Causal Perspectivalism Conference – June 13-14 2022

The FraMEPhys project at the University of Birmingham is hosting a conference on Causal Perspectivalism in Birmingham on 13 and 14 June 2022. Registration for the conference will open shortly. If you have any queries about this event, please email f.longworth@bham.ac.uk .

SPEAKERS

Alison Fernandes (Trinity College Dublin)
“How Agency Features in Explaining the Direction of Causation”

Mathias Frisch (Leibniz University Hannover)
“The Asymmetry of Records and the initial randomness assumption”

Joaquim Giannotti (University of Birmingham)
“Grounding Perspectivalism: Metaphysical Explanation in the Eye of the Beholder”

Michael Townsen Hicks (University of Birmingham)
“Are Symmetry Explanations Grounding Explanations?”

Jenann Ismael (Columbia University)
“It’s not what you look at, it’s what you see”

Lina Jansson (University of Nottingham)
“Symmetries and conservation laws”

Peter Evans (University of Queensland) (Joint work with Gerard J. Milburn and Sally Shrapnel)
“Causal asymmetry from the perspective of a causal agent”

James Woodward (University of Pittsburgh)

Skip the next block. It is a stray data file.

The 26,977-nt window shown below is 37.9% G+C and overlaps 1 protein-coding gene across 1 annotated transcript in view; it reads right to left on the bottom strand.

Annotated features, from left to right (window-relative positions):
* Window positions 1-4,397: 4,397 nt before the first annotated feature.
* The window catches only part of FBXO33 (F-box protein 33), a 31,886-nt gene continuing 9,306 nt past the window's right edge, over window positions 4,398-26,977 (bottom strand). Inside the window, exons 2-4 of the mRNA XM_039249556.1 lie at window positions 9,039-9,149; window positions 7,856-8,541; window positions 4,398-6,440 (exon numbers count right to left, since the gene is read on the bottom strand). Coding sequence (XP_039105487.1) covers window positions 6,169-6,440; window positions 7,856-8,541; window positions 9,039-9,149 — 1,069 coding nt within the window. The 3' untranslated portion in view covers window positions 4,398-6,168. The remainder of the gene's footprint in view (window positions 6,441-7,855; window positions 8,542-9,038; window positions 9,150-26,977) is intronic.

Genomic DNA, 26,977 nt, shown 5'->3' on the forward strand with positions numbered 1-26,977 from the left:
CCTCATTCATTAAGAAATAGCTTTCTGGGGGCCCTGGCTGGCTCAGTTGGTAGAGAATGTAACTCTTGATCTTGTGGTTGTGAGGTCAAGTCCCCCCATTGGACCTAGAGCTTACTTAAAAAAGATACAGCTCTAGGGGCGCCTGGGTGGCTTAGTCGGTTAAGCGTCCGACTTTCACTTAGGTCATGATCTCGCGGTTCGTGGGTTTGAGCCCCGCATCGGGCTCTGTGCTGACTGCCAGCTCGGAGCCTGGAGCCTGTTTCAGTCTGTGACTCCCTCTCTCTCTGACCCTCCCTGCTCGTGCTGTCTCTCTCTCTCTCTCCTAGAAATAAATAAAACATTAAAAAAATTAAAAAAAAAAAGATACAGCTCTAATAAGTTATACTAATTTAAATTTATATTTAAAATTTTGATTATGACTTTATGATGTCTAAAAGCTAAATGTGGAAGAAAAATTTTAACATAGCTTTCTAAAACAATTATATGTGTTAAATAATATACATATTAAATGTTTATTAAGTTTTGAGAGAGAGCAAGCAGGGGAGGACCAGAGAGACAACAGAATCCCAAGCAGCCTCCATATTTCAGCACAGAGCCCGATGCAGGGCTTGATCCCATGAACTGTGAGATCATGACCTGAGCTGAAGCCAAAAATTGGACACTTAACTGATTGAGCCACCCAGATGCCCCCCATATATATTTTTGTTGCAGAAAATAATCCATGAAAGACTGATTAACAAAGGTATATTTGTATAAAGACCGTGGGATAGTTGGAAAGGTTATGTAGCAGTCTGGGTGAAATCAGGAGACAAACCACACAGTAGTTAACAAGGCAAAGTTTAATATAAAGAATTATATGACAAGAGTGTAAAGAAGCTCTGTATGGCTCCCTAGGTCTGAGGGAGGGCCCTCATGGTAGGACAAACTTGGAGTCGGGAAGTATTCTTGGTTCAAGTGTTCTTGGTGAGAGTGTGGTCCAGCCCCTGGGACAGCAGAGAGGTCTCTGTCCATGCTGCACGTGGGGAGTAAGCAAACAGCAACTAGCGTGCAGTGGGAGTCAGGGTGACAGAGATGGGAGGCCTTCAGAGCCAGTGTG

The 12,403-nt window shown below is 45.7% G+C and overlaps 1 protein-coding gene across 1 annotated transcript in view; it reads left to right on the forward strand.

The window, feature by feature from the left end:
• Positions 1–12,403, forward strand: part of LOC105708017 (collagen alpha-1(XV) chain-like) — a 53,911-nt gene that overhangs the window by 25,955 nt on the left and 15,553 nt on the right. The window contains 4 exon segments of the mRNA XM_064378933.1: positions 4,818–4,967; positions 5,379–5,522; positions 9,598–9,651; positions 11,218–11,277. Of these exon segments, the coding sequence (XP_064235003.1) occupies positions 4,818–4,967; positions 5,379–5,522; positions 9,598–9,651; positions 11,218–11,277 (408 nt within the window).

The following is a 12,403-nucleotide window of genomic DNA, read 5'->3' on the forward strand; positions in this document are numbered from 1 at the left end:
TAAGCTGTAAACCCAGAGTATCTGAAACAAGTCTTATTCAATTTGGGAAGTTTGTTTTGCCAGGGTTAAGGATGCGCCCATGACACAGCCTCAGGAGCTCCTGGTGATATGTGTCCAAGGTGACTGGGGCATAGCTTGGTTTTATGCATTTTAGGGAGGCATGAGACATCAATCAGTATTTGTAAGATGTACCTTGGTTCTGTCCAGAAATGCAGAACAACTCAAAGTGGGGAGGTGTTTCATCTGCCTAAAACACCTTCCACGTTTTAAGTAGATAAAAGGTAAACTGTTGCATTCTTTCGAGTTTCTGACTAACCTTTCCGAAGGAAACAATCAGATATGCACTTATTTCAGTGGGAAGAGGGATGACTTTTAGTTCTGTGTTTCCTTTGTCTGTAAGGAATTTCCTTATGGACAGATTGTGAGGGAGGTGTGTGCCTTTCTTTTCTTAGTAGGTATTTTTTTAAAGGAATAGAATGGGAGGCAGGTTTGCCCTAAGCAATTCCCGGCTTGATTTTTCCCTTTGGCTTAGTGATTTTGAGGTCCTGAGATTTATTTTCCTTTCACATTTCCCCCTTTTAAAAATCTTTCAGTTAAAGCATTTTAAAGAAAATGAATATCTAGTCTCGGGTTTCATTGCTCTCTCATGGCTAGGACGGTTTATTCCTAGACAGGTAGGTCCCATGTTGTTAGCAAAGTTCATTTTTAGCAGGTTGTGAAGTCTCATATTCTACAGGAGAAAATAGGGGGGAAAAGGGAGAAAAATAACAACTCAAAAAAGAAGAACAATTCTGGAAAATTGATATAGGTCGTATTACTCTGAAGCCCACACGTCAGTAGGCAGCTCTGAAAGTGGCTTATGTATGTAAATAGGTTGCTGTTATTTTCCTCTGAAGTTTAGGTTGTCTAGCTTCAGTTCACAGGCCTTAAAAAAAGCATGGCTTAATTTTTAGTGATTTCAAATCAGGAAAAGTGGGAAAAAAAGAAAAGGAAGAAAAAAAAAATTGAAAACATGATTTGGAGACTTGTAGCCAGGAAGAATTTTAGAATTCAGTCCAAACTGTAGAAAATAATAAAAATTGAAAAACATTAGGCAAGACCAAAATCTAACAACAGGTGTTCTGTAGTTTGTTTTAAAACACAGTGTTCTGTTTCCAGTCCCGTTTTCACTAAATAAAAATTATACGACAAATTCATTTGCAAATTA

“Flagpoles Anyone? Causal and Explanatory Asymmetries”

COMMENTATORS

Helen Beebee (University of Leeds)

Markel Kortabarria (University of Barcelona)

Noelia Iranzo Ribera (University of Birmingham)

LOCATION

The Birmingham and Midland Institute
9 Margaret St, Birmingham B3 3BS

The venue is a short walk from Birmingham New Street Station.

Talks will be held in in the John Peek Room.

SCHEDULE (PROVISIONAL)

Monday 13 June

9.30-10.50: Jenann Ismael

11.10-12.30: Peter Evans

14.00-15.20: Alison Fernandes (Comments: Helen Beebee)

15.40-17.00: Mathias Frisch

Tuesday 14 June

9.00-10.20: Joaquim Giannotti (Comments: Markel Kortabarria)

10.40-12.00: Michael Townsen Hicks

13.30-14.50: Lina Jansson

15.10-16.30: James Woodward


ABSTRACTS

Peter Evans (University of Queensland). (Joint work with Gerard J. Milburn and Sally Shrapnel)
“Causal asymmetry from the perspective of a causal agent”
Agency accounts of causation are often criticised as being unacceptably subjective or anthropocentric. According to such criticisms, if there were no human agents then there would be no causal relations, or, at the very least, if human agents had been different then so too would causal relations. Here we describe a model of a causal agent that is not human with a view to exploring this latter claim. This model obeys the known laws of physics, and we claim that it endows the causal agent with a “causal viewpoint: a distinctive mix of knowledge, ignorance and practical ability that a creature must apparently exemplify, if it is to be capable of employing causal concepts” (Price, 2007, p.255). We argue that this model of a causal agent provides a clear illustration of the epistemic constraints that define such a ‘causal perspective’, and thus shows a plausible way for agency accounts to be perfectly capable of characterising causation in the absence of human agents.